John Mybeck, chief operating officer for Strategic Marketing Affiliates, which is Butler’s licensing agency, anticipates selling $2.5 million worth of school and Final Four merchandise in a two-week period surrounding the Final Four.

Does that number sound nuts? Well, the school is off to a flying start. In two days after the Elite Eight victory, Mybeck said near 50,000 pieces of merchandise were sold. That merchandise was primarily T-shirts and caps at $20 to $30 a pop. My four-function calculator shows that’s about $1.25 million in merchandise sold already. Actually, that figure is probably well over $1.75 million by now.

So I take Mybeck at his word when he tells me $2.5 million is a conservative estimate. I think if Butler plays its cards right, merchandise sales could easily exceed $3 million. My experience tells me, a national championship will escalate Butler merchandise sales to a stratosphere never imagined—$8 million to $10 million easy.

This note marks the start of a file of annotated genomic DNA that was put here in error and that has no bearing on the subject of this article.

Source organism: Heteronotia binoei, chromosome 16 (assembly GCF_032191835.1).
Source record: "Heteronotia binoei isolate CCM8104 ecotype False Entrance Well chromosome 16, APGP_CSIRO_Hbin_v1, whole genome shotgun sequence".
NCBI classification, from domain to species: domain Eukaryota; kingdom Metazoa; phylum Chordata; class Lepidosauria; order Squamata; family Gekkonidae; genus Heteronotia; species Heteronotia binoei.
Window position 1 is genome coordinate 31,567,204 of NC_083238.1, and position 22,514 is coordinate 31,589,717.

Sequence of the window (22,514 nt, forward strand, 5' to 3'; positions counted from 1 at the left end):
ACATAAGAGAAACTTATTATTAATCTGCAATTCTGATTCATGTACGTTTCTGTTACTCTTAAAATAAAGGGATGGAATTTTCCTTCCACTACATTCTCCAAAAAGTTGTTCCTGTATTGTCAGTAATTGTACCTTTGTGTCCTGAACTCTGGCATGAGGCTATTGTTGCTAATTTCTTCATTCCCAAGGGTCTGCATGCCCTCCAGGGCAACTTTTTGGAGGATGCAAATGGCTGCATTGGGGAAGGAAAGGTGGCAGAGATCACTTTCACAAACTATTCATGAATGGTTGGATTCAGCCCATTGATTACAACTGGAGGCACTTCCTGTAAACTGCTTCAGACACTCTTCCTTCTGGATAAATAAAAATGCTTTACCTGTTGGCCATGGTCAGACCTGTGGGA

Butler President Bobby Fong told me sales have been so brisk they can’t keep the Butler book store stocked.

“We’re on our fourth shipment,” Fong said.

Web sales of Butler goods are going even stronger, Mybeck said. So strong in fact, some of retail carriers of Butler goods have asked that some items be withheld from Web sales.

“Otherwise, all of our stock gets sold almost immediately through the Web,” Mybeck said.

Now that’s a nice problem to have.

Butler has one other problem. Seeing these eye-popping numbers, Coach Brad Stevens and his agent are sure to be seeking a pay raise.

To read more about that, see the IBJ print edition in newsstands tomorrow.
 

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  • Brad's pay increase
    That's how you keep a coach.....
  • i wonder...
    i wonder how it has improved or fallen since saturday's win
  • working on Butler numbers
    I'm working to obtain the Butler sales information for an article on IBJ.com this morning/early afternoon. Thanks for reading.